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Post Column: Baseball's 'luxury tax' keeps rich teams rich

The world of professional sports is no exception to having various rules and regulations of its own. Certain rules and regulations fall far short of achieving their intended purposes. The luxury tax imposed in professional sports certainly belongs in this category.

In the context of professional sports, a luxury tax is the amount of money a team is required to pay when it exceeds the payroll limit. The primary purpose behind the tax is to level the playing field. It takes money from teams that have higher overall revenue and gives that money to teams with lower revenue, which in turn gives those teams in smaller markets and lower revenues a chance to compete.

All professional team-oriented sports have luxury taxes. The magnitude of the effects from these taxes varies from sport to sport. Regardless of the sport, the luxury tax does not truly level the playing field like it is intended to.

Take Major League Baseball, for example. There are teams from big markets such as New York and smaller markets such as Pittsburgh. It is no secret that the Yankees and the Pirates are at opposite ends of the spectrum in terms of success.

One contributing factor to the Yankees’ continued success — 20 consecutive winning seasons —and the Pirates’ continued failure — 20 consecutive losing seasons — is their revenues. In terms of revenue, the Yankees’ more than double the Pirates’.

The more money a team makes, the more money it can spend on salaries. If a team’s combined salaries are more than $178 million, it has to pay a luxury tax. In 2012, the Pirates’ team salary was not quite $63 million. The Yankees were just shy of $196 million.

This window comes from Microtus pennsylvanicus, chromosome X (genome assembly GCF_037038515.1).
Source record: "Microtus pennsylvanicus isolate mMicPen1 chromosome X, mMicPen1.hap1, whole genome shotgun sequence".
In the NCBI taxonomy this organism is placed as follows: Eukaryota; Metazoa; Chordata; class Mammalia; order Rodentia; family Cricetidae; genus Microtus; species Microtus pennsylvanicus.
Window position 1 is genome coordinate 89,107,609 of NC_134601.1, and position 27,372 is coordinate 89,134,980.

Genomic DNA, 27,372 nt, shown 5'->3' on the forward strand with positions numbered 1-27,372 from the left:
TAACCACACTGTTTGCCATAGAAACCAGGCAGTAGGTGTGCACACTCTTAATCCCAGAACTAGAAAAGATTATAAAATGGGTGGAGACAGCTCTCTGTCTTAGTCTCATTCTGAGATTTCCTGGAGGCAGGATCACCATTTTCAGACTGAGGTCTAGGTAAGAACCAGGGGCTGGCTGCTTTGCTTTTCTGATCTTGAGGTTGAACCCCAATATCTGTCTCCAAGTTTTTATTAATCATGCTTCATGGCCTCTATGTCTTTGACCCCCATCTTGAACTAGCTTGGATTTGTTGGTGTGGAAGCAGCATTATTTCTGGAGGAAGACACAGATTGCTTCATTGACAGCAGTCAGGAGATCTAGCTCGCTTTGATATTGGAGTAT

Smaller-market teams such as the Pirates, Padres, Astros and Athletics cannot afford to pay contracts that are more than $100 million dollars, even with the additional money they receive from teams like the Yankees and the Red Sox, who routinely spend more than the $178 million dollar limit and pay luxury taxes.

It is as simple as this: The luxury tax does help smaller-market teams, but not enough for them to make a difference and level the playing field.

A solution to the problem would be increasing the luxury tax. If the tax is high enough, the large-market teams would lose more of the money that is currently allowing them to be so dominant and the small-market teams could potentially get enough money to sign some of those $100 million contracts that they have no chance at currently. Another solution would be to create a payroll cap that teams are not allowed to exceed.

Until either change is made, things will remain as they are today, and the large-market teams will continue to have greater success then small-market teams.

Christopher Miller is a freshman studying broadcast journalism and sport management at Ohio University and a columnist for The Post. Tell him what you think about sports at cm001111@ohiou.edu.

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